Previously most city residents lived in five story city walk ups which can also work very well in many cities, however there is a strong trend towards 10 to 30 story complexes which have underground parking, elevators and 24 hour security and better tenant regulations and less crowding.


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 Post subject: Re: Grappling with the housing crisis: Fresh approaches need
PostPosted: Fri Oct 20, 2017 9:28 am 
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taipeir wrote:
I live on the 17th floor of 22 with panoramic views and the complex with underground parking and 24 hour security, garbage and recycling services , parcel collection and delivery, gardens and play area is a palace compared to those squat hideous things with cars occupying what should be green space.

At the entrance to my block there are restaurants , dentist, convenience stores, it's very easy living.
This is Ireland.

You'll get exorbitant management fees for starters, a lift that won't work and apartment complexes here aren't good on parcel collection and delivery (amongst other things.)

And at the entrance you'll probably get a Starbucks, barber shop and tattoo shop.


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 Post subject: Re: Grappling with the housing crisis: Fresh approaches need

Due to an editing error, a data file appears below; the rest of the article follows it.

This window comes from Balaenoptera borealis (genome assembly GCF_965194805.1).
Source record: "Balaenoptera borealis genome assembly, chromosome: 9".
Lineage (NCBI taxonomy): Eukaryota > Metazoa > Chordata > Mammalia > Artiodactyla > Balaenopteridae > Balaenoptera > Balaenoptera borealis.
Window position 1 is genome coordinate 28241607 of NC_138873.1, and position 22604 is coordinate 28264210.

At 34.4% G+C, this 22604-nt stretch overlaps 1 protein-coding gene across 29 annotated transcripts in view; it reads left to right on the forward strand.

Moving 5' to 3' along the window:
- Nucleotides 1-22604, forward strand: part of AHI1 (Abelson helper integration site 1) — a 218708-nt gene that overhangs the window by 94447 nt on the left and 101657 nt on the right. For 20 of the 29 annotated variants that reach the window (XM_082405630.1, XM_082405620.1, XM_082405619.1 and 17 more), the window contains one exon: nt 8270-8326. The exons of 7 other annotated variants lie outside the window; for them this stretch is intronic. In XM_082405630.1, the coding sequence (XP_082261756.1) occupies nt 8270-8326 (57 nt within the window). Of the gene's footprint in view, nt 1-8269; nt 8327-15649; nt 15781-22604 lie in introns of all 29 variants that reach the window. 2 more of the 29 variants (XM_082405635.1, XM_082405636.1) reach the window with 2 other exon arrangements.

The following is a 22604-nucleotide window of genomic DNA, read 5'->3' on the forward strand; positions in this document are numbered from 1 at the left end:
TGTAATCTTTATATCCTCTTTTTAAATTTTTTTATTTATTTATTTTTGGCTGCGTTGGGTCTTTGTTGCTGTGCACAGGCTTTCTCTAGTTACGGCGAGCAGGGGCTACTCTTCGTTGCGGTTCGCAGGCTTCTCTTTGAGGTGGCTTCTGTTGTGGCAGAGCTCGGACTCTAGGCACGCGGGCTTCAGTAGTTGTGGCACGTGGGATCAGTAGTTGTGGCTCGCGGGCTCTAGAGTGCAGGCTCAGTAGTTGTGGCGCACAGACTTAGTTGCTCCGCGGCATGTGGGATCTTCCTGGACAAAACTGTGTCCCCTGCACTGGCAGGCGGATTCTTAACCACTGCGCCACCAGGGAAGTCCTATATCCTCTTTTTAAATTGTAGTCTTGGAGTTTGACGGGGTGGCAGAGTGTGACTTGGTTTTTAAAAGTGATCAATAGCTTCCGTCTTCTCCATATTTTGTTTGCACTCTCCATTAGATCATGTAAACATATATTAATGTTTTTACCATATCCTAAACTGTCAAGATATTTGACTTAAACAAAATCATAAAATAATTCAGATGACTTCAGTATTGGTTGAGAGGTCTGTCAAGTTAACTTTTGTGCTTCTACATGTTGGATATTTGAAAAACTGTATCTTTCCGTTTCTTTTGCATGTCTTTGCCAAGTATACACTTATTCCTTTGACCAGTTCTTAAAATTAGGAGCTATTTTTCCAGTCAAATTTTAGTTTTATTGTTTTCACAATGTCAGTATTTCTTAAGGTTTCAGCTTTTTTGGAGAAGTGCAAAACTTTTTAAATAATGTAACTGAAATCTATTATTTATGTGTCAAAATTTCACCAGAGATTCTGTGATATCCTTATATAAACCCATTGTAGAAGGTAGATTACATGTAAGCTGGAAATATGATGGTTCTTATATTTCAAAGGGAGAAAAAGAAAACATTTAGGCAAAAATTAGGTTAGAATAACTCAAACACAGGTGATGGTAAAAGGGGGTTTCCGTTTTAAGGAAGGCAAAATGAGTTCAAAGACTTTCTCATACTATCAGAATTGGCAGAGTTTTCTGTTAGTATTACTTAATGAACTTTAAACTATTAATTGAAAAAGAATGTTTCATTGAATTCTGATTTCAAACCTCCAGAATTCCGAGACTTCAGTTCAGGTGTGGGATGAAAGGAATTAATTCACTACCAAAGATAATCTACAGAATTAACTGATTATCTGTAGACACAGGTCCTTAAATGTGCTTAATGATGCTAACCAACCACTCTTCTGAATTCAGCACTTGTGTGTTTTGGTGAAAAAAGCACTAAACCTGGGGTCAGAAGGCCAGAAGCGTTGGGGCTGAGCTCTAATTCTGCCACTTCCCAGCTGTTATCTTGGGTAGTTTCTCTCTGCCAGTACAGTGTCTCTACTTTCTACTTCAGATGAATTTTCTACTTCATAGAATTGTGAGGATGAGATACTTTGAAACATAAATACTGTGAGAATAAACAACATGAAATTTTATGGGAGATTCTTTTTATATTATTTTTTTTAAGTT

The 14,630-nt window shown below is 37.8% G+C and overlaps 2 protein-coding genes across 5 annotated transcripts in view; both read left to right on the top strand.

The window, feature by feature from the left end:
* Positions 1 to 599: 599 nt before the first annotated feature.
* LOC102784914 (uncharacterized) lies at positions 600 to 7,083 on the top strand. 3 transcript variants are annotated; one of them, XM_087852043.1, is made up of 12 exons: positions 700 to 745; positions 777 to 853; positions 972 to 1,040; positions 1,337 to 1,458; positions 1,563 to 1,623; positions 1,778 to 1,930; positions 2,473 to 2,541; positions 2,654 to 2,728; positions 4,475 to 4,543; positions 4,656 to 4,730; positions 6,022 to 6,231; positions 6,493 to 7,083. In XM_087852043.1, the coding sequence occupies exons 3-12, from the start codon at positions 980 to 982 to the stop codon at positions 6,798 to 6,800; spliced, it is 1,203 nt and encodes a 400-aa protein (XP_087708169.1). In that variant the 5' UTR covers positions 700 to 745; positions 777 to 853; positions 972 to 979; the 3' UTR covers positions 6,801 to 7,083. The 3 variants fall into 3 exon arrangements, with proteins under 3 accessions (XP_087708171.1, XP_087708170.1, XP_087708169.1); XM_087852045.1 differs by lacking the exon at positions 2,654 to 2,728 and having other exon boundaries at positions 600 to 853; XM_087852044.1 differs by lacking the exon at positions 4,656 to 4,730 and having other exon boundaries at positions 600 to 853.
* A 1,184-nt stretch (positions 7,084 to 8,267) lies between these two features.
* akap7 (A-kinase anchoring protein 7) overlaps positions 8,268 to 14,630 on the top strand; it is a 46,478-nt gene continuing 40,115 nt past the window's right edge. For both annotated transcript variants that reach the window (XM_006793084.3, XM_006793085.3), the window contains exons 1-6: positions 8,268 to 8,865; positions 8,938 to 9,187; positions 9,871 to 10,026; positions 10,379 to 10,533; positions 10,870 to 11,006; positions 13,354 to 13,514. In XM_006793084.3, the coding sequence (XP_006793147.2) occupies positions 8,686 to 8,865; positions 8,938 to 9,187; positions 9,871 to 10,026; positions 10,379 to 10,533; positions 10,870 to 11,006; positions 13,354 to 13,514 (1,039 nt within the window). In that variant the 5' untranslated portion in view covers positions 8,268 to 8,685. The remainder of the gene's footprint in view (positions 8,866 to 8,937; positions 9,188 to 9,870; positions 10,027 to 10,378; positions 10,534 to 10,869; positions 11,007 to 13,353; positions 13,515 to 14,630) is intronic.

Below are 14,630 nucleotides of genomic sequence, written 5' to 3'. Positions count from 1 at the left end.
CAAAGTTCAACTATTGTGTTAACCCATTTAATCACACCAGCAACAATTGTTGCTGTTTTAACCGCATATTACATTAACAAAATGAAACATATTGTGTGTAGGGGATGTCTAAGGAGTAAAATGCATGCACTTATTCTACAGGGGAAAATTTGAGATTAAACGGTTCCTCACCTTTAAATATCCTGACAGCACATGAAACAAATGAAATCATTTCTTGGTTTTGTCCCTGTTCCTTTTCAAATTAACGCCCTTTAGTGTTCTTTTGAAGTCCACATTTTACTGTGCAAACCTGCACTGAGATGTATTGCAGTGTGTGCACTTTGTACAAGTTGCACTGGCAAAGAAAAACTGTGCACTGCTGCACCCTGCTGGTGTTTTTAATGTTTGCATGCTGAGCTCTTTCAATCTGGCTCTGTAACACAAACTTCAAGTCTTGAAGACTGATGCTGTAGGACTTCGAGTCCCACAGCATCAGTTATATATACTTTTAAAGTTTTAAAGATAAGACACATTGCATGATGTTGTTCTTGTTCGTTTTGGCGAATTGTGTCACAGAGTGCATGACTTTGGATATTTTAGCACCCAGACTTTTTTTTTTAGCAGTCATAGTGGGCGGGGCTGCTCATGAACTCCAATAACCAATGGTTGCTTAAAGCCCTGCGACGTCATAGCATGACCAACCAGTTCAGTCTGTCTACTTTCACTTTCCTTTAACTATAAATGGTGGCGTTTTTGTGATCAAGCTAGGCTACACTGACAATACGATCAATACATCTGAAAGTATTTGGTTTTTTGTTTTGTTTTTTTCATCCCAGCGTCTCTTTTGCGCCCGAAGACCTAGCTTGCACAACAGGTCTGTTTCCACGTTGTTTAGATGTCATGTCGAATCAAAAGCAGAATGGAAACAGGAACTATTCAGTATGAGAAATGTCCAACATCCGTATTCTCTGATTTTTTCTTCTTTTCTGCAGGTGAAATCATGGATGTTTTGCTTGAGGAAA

PostPosted: Fri Oct 20, 2017 9:57 am 
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Salamander wrote:
taipeir wrote:
I live on the 17th floor of 22 with panoramic views and the complex with underground parking and 24 hour security, garbage and recycling services , parcel collection and delivery, gardens and play area is a palace compared to those squat hideous things with cars occupying what should be green space.

At the entrance to my block there are restaurants , dentist, convenience stores, it's very easy living.
This is Ireland.

You'll get exorbitant management fees for starters, a lift that won't work and apartment complexes here aren't good on parcel collection and delivery (amongst other things.)

And at the entrance you'll probably get a Starbucks, barber shop and tattoo shop.

Apartment management fees in Ireland are low by international standards. As a landlord in Dublin, I have a strong preference for blocks with higher annual fees (€2k plus). I want the property and common areas maintained and a properly funded sinking fund.

The reality in terms of concerige service is that it adds €1k to €1.5k pa to your bill - convincence comes at a cost but many are unwilling to pay their share :)